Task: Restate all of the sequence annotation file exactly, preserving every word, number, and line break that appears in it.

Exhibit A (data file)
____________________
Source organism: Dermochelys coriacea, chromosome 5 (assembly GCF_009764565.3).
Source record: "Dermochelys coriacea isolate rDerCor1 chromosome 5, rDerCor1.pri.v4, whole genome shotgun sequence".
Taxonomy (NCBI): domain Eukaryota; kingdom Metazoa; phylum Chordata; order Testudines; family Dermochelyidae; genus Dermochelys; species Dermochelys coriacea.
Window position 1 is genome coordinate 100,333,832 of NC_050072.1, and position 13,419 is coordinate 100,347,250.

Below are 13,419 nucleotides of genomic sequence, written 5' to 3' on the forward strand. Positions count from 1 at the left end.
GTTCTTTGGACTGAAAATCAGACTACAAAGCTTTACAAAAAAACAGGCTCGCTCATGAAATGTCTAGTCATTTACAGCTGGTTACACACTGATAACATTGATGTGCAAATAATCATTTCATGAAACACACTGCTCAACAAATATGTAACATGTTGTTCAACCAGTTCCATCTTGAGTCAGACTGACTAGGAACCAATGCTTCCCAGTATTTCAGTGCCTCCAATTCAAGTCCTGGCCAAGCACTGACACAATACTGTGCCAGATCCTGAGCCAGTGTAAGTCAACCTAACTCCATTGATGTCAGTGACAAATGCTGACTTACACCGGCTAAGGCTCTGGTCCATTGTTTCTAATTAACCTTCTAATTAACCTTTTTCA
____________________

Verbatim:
Source organism: Dermochelys coriacea, chromosome 5 (assembly GCF_009764565.3).
Source record: "Dermochelys coriacea isolate rDerCor1 chromosome 5, rDerCor1.pri.v4, whole genome shotgun sequence".
Taxonomy (NCBI): domain Eukaryota; kingdom Metazoa; phylum Chordata; order Testudines; family Dermochelyidae; genus Dermochelys; species Dermochelys coriacea.
Window position 1 is genome coordinate 100,333,832 of NC_050072.1, and position 13,419 is coordinate 100,347,250.

Below are 13,419 nucleotides of genomic sequence, written 5' to 3' on the forward strand. Positions count from 1 at the left end.
GTTCTTTGGACTGAAAATCAGACTACAAAGCTTTACAAAAAAACAGGCTCGCTCATGAAATGTCTAGTCATTTACAGCTGGTTACACACTGATAACATTGATGTGCAAATAATCATTTCATGAAACACACTGCTCAACAAATATGTAACATGTTGTTCAACCAGTTCCATCTTGAGTCAGACTGACTAGGAACCAATGCTTCCCAGTATTTCAGTGCCTCCAATTCAAGTCCTGGCCAAGCACTGACACAATACTGTGCCAGATCCTGAGCCAGTGTAAGTCAACCTAACTCCATTGATGTCAGTGACAAATGCTGACTTACACCGGCTAAGGCTCTGGTCCATTGTTTCTAATTAACCTTCTAATTAACCTTTTTCA